My preschooler wanted to dance. At the children’s museum, he tugged a pink tutu over his sweatpants, donned too-large tap shoes, and tried to imitate the moves on the instructional video. For his birthday, he requested a dance costume and ballet slippers.
Clearly, I have done something right, raising a child whose gender-identification knows no hard and fast boundaries. He is a free spirit, a maverick, a dude who is comfortable enough in his dudeliness to want to dance his ass off.
We signed him up for dance class, an “enrichment” that an outside vendor provided at his preschool just before the Tuesday afternoon preschool class began. He was the only boy, but Benjamin had never had a problem in any group activity. He is an exuberant joiner in whatever the grown-ups have planned, always happy to play soccer or spin hoops or glue sparkly doodads onto picture frames. There was no reason to assume dance would be any exception.
The first day, the teacher looked at me. “You know he’s the only boy.”
“Doesn’t bother me,” I replied. “I don’t think it will bother him, either.” And it didn’t. That first day, he enjoyed class well enough, and when I picked him up after his preschool day, he told me he had practiced arabesques. Granted, his version of the elegant ballet move was a little different from what I found online, but, hell, he was enjoying himself.
We bought him some jazz shoes, since all the girls had pink ballet slippers. We’d have gotten him ballet shoes, if we could have found any in size 10, extra wide.
He went into the second class cheerfully. As I put on his shoes, the teacher came over. “You know he won’t be doing the ballet in the recital.”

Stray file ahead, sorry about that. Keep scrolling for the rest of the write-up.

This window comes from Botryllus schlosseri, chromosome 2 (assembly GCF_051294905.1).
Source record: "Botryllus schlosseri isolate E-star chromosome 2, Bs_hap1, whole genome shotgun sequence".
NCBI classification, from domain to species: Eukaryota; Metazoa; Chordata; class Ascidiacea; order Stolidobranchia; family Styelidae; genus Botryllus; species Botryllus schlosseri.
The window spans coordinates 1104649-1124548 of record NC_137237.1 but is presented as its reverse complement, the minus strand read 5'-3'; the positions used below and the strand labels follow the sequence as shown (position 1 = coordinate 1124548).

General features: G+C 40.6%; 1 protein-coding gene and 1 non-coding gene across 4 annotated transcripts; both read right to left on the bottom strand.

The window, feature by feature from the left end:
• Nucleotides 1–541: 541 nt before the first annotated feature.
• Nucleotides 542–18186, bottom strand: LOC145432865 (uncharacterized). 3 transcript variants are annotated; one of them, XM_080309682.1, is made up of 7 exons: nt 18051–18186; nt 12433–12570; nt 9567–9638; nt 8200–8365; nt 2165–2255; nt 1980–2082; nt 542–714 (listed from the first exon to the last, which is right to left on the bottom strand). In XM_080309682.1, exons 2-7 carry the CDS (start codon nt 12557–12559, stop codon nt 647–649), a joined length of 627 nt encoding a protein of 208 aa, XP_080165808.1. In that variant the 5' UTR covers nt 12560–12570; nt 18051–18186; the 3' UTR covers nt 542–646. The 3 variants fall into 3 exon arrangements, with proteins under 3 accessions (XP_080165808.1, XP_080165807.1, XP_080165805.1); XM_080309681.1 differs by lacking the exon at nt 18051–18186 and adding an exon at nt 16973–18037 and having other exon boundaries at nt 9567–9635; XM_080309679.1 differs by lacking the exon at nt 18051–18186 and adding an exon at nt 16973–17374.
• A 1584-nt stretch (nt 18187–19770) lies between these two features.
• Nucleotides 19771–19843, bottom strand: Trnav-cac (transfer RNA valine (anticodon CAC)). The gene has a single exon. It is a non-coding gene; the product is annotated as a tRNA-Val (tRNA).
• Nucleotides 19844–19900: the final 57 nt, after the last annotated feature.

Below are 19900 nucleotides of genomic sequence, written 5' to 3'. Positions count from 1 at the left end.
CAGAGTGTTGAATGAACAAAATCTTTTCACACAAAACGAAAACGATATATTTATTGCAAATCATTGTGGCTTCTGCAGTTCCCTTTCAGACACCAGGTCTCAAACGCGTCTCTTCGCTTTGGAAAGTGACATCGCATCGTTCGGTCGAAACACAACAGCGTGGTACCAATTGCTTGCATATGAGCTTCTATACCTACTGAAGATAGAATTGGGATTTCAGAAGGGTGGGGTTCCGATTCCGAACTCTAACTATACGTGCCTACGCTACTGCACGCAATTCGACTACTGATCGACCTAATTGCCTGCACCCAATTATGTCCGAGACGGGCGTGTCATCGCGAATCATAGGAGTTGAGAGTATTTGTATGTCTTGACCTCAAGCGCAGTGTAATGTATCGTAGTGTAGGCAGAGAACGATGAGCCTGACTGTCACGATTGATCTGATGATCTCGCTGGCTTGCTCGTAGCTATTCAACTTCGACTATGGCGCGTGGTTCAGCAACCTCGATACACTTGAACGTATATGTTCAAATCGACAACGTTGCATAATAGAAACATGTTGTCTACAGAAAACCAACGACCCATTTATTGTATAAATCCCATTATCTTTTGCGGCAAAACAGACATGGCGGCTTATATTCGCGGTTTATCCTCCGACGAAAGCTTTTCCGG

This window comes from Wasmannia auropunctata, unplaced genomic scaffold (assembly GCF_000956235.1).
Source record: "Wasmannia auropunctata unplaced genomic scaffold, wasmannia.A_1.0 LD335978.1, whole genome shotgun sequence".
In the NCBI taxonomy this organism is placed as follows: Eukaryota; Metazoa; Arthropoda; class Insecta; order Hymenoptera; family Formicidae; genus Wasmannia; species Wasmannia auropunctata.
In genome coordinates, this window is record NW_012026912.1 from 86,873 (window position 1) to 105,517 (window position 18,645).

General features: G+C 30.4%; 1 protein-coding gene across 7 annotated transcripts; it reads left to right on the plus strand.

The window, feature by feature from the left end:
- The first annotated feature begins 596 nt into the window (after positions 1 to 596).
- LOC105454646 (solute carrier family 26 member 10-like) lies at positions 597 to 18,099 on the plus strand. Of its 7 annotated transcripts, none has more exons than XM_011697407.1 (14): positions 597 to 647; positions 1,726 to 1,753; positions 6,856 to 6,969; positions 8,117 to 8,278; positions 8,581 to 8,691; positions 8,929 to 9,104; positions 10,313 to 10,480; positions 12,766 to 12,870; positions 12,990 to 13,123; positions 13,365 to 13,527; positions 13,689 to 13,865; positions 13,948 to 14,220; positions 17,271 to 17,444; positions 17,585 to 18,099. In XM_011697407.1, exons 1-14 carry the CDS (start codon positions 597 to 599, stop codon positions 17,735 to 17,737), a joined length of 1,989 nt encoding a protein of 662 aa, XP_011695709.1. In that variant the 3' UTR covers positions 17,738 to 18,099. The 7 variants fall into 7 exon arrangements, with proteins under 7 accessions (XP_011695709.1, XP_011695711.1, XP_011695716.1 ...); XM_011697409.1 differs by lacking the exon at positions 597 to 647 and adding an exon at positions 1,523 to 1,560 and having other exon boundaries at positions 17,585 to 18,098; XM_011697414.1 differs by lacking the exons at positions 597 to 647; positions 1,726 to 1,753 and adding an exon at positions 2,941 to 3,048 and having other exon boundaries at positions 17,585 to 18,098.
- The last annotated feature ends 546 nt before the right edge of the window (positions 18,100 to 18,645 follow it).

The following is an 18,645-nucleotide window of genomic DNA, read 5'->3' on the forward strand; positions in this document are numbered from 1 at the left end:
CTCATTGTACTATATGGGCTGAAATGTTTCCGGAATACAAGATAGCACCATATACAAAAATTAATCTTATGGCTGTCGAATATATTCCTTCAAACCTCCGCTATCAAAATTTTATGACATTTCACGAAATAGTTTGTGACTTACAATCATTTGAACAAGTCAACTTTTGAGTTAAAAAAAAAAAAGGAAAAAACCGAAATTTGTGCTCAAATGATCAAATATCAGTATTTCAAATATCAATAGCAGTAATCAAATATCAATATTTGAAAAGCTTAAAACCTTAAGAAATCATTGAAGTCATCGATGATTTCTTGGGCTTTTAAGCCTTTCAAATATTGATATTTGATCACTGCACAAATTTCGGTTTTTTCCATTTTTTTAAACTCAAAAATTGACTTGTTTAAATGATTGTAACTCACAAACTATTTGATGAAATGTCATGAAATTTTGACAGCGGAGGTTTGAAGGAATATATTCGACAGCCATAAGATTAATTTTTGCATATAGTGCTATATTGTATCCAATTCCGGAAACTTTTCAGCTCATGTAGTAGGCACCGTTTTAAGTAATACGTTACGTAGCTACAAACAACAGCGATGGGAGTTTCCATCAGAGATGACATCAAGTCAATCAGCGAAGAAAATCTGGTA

“He can do all the dances in class, but in the recital he will do the boys’ program.” Now, that might have made sense to her, but I couldn’t figure out how he was going to do the boys’ program since he was the only boy. Nor was I quite sure why it was that ballet is only for girls. Yet, the more I tried to wrangle an explanation, the more I became confused.
“Just tell me why it is he’s not allowed to do all the dances,” I asked about three minutes into the conversation.
“Because if dads hear their sons are doing ballet, they freak out,” she said, not for the first time. “We’ve worked too long and too hard to build up a boys’ program.” Well, obviously it was working out beautifully, given that they now had a grand total of one boy in the class.
“So, he’s going to dance by himself?”
“No, some of the girls will do the boys’ program with him.” Oh, now that made perfect sense. He couldn’t do ballet, but the girls could do the boys’ program.
I’d have continued the conversation, despite the vertigo it was giving me, but my kid started crying. I am not sure if he was upset because she had been saying all this crap right in front of him or because her assistant had just called out, “OK, girls, follow me.” We cut off the conversation and I knelt down, because now Benjamin needed convincing to stay in the class.
I caught up with her later. “Look,” I said. “This is not 1956. Why can’t he do all the dances?”
She gave me the line about working hard to build up a boys’ program.
“Well,” I replied. “I’ve worked too long and too hard to convince my boys that they can do anything a girl can do. And, also, do you think you could remind your assistants not to refer to all the students as ‘girls’?”
That night, my husband and I decided that, as long as the child would be getting equal stage time, we wouldn’t make a fuss. And, the next week, I marched on in, ready to stand by my man, all 37 pounds of him.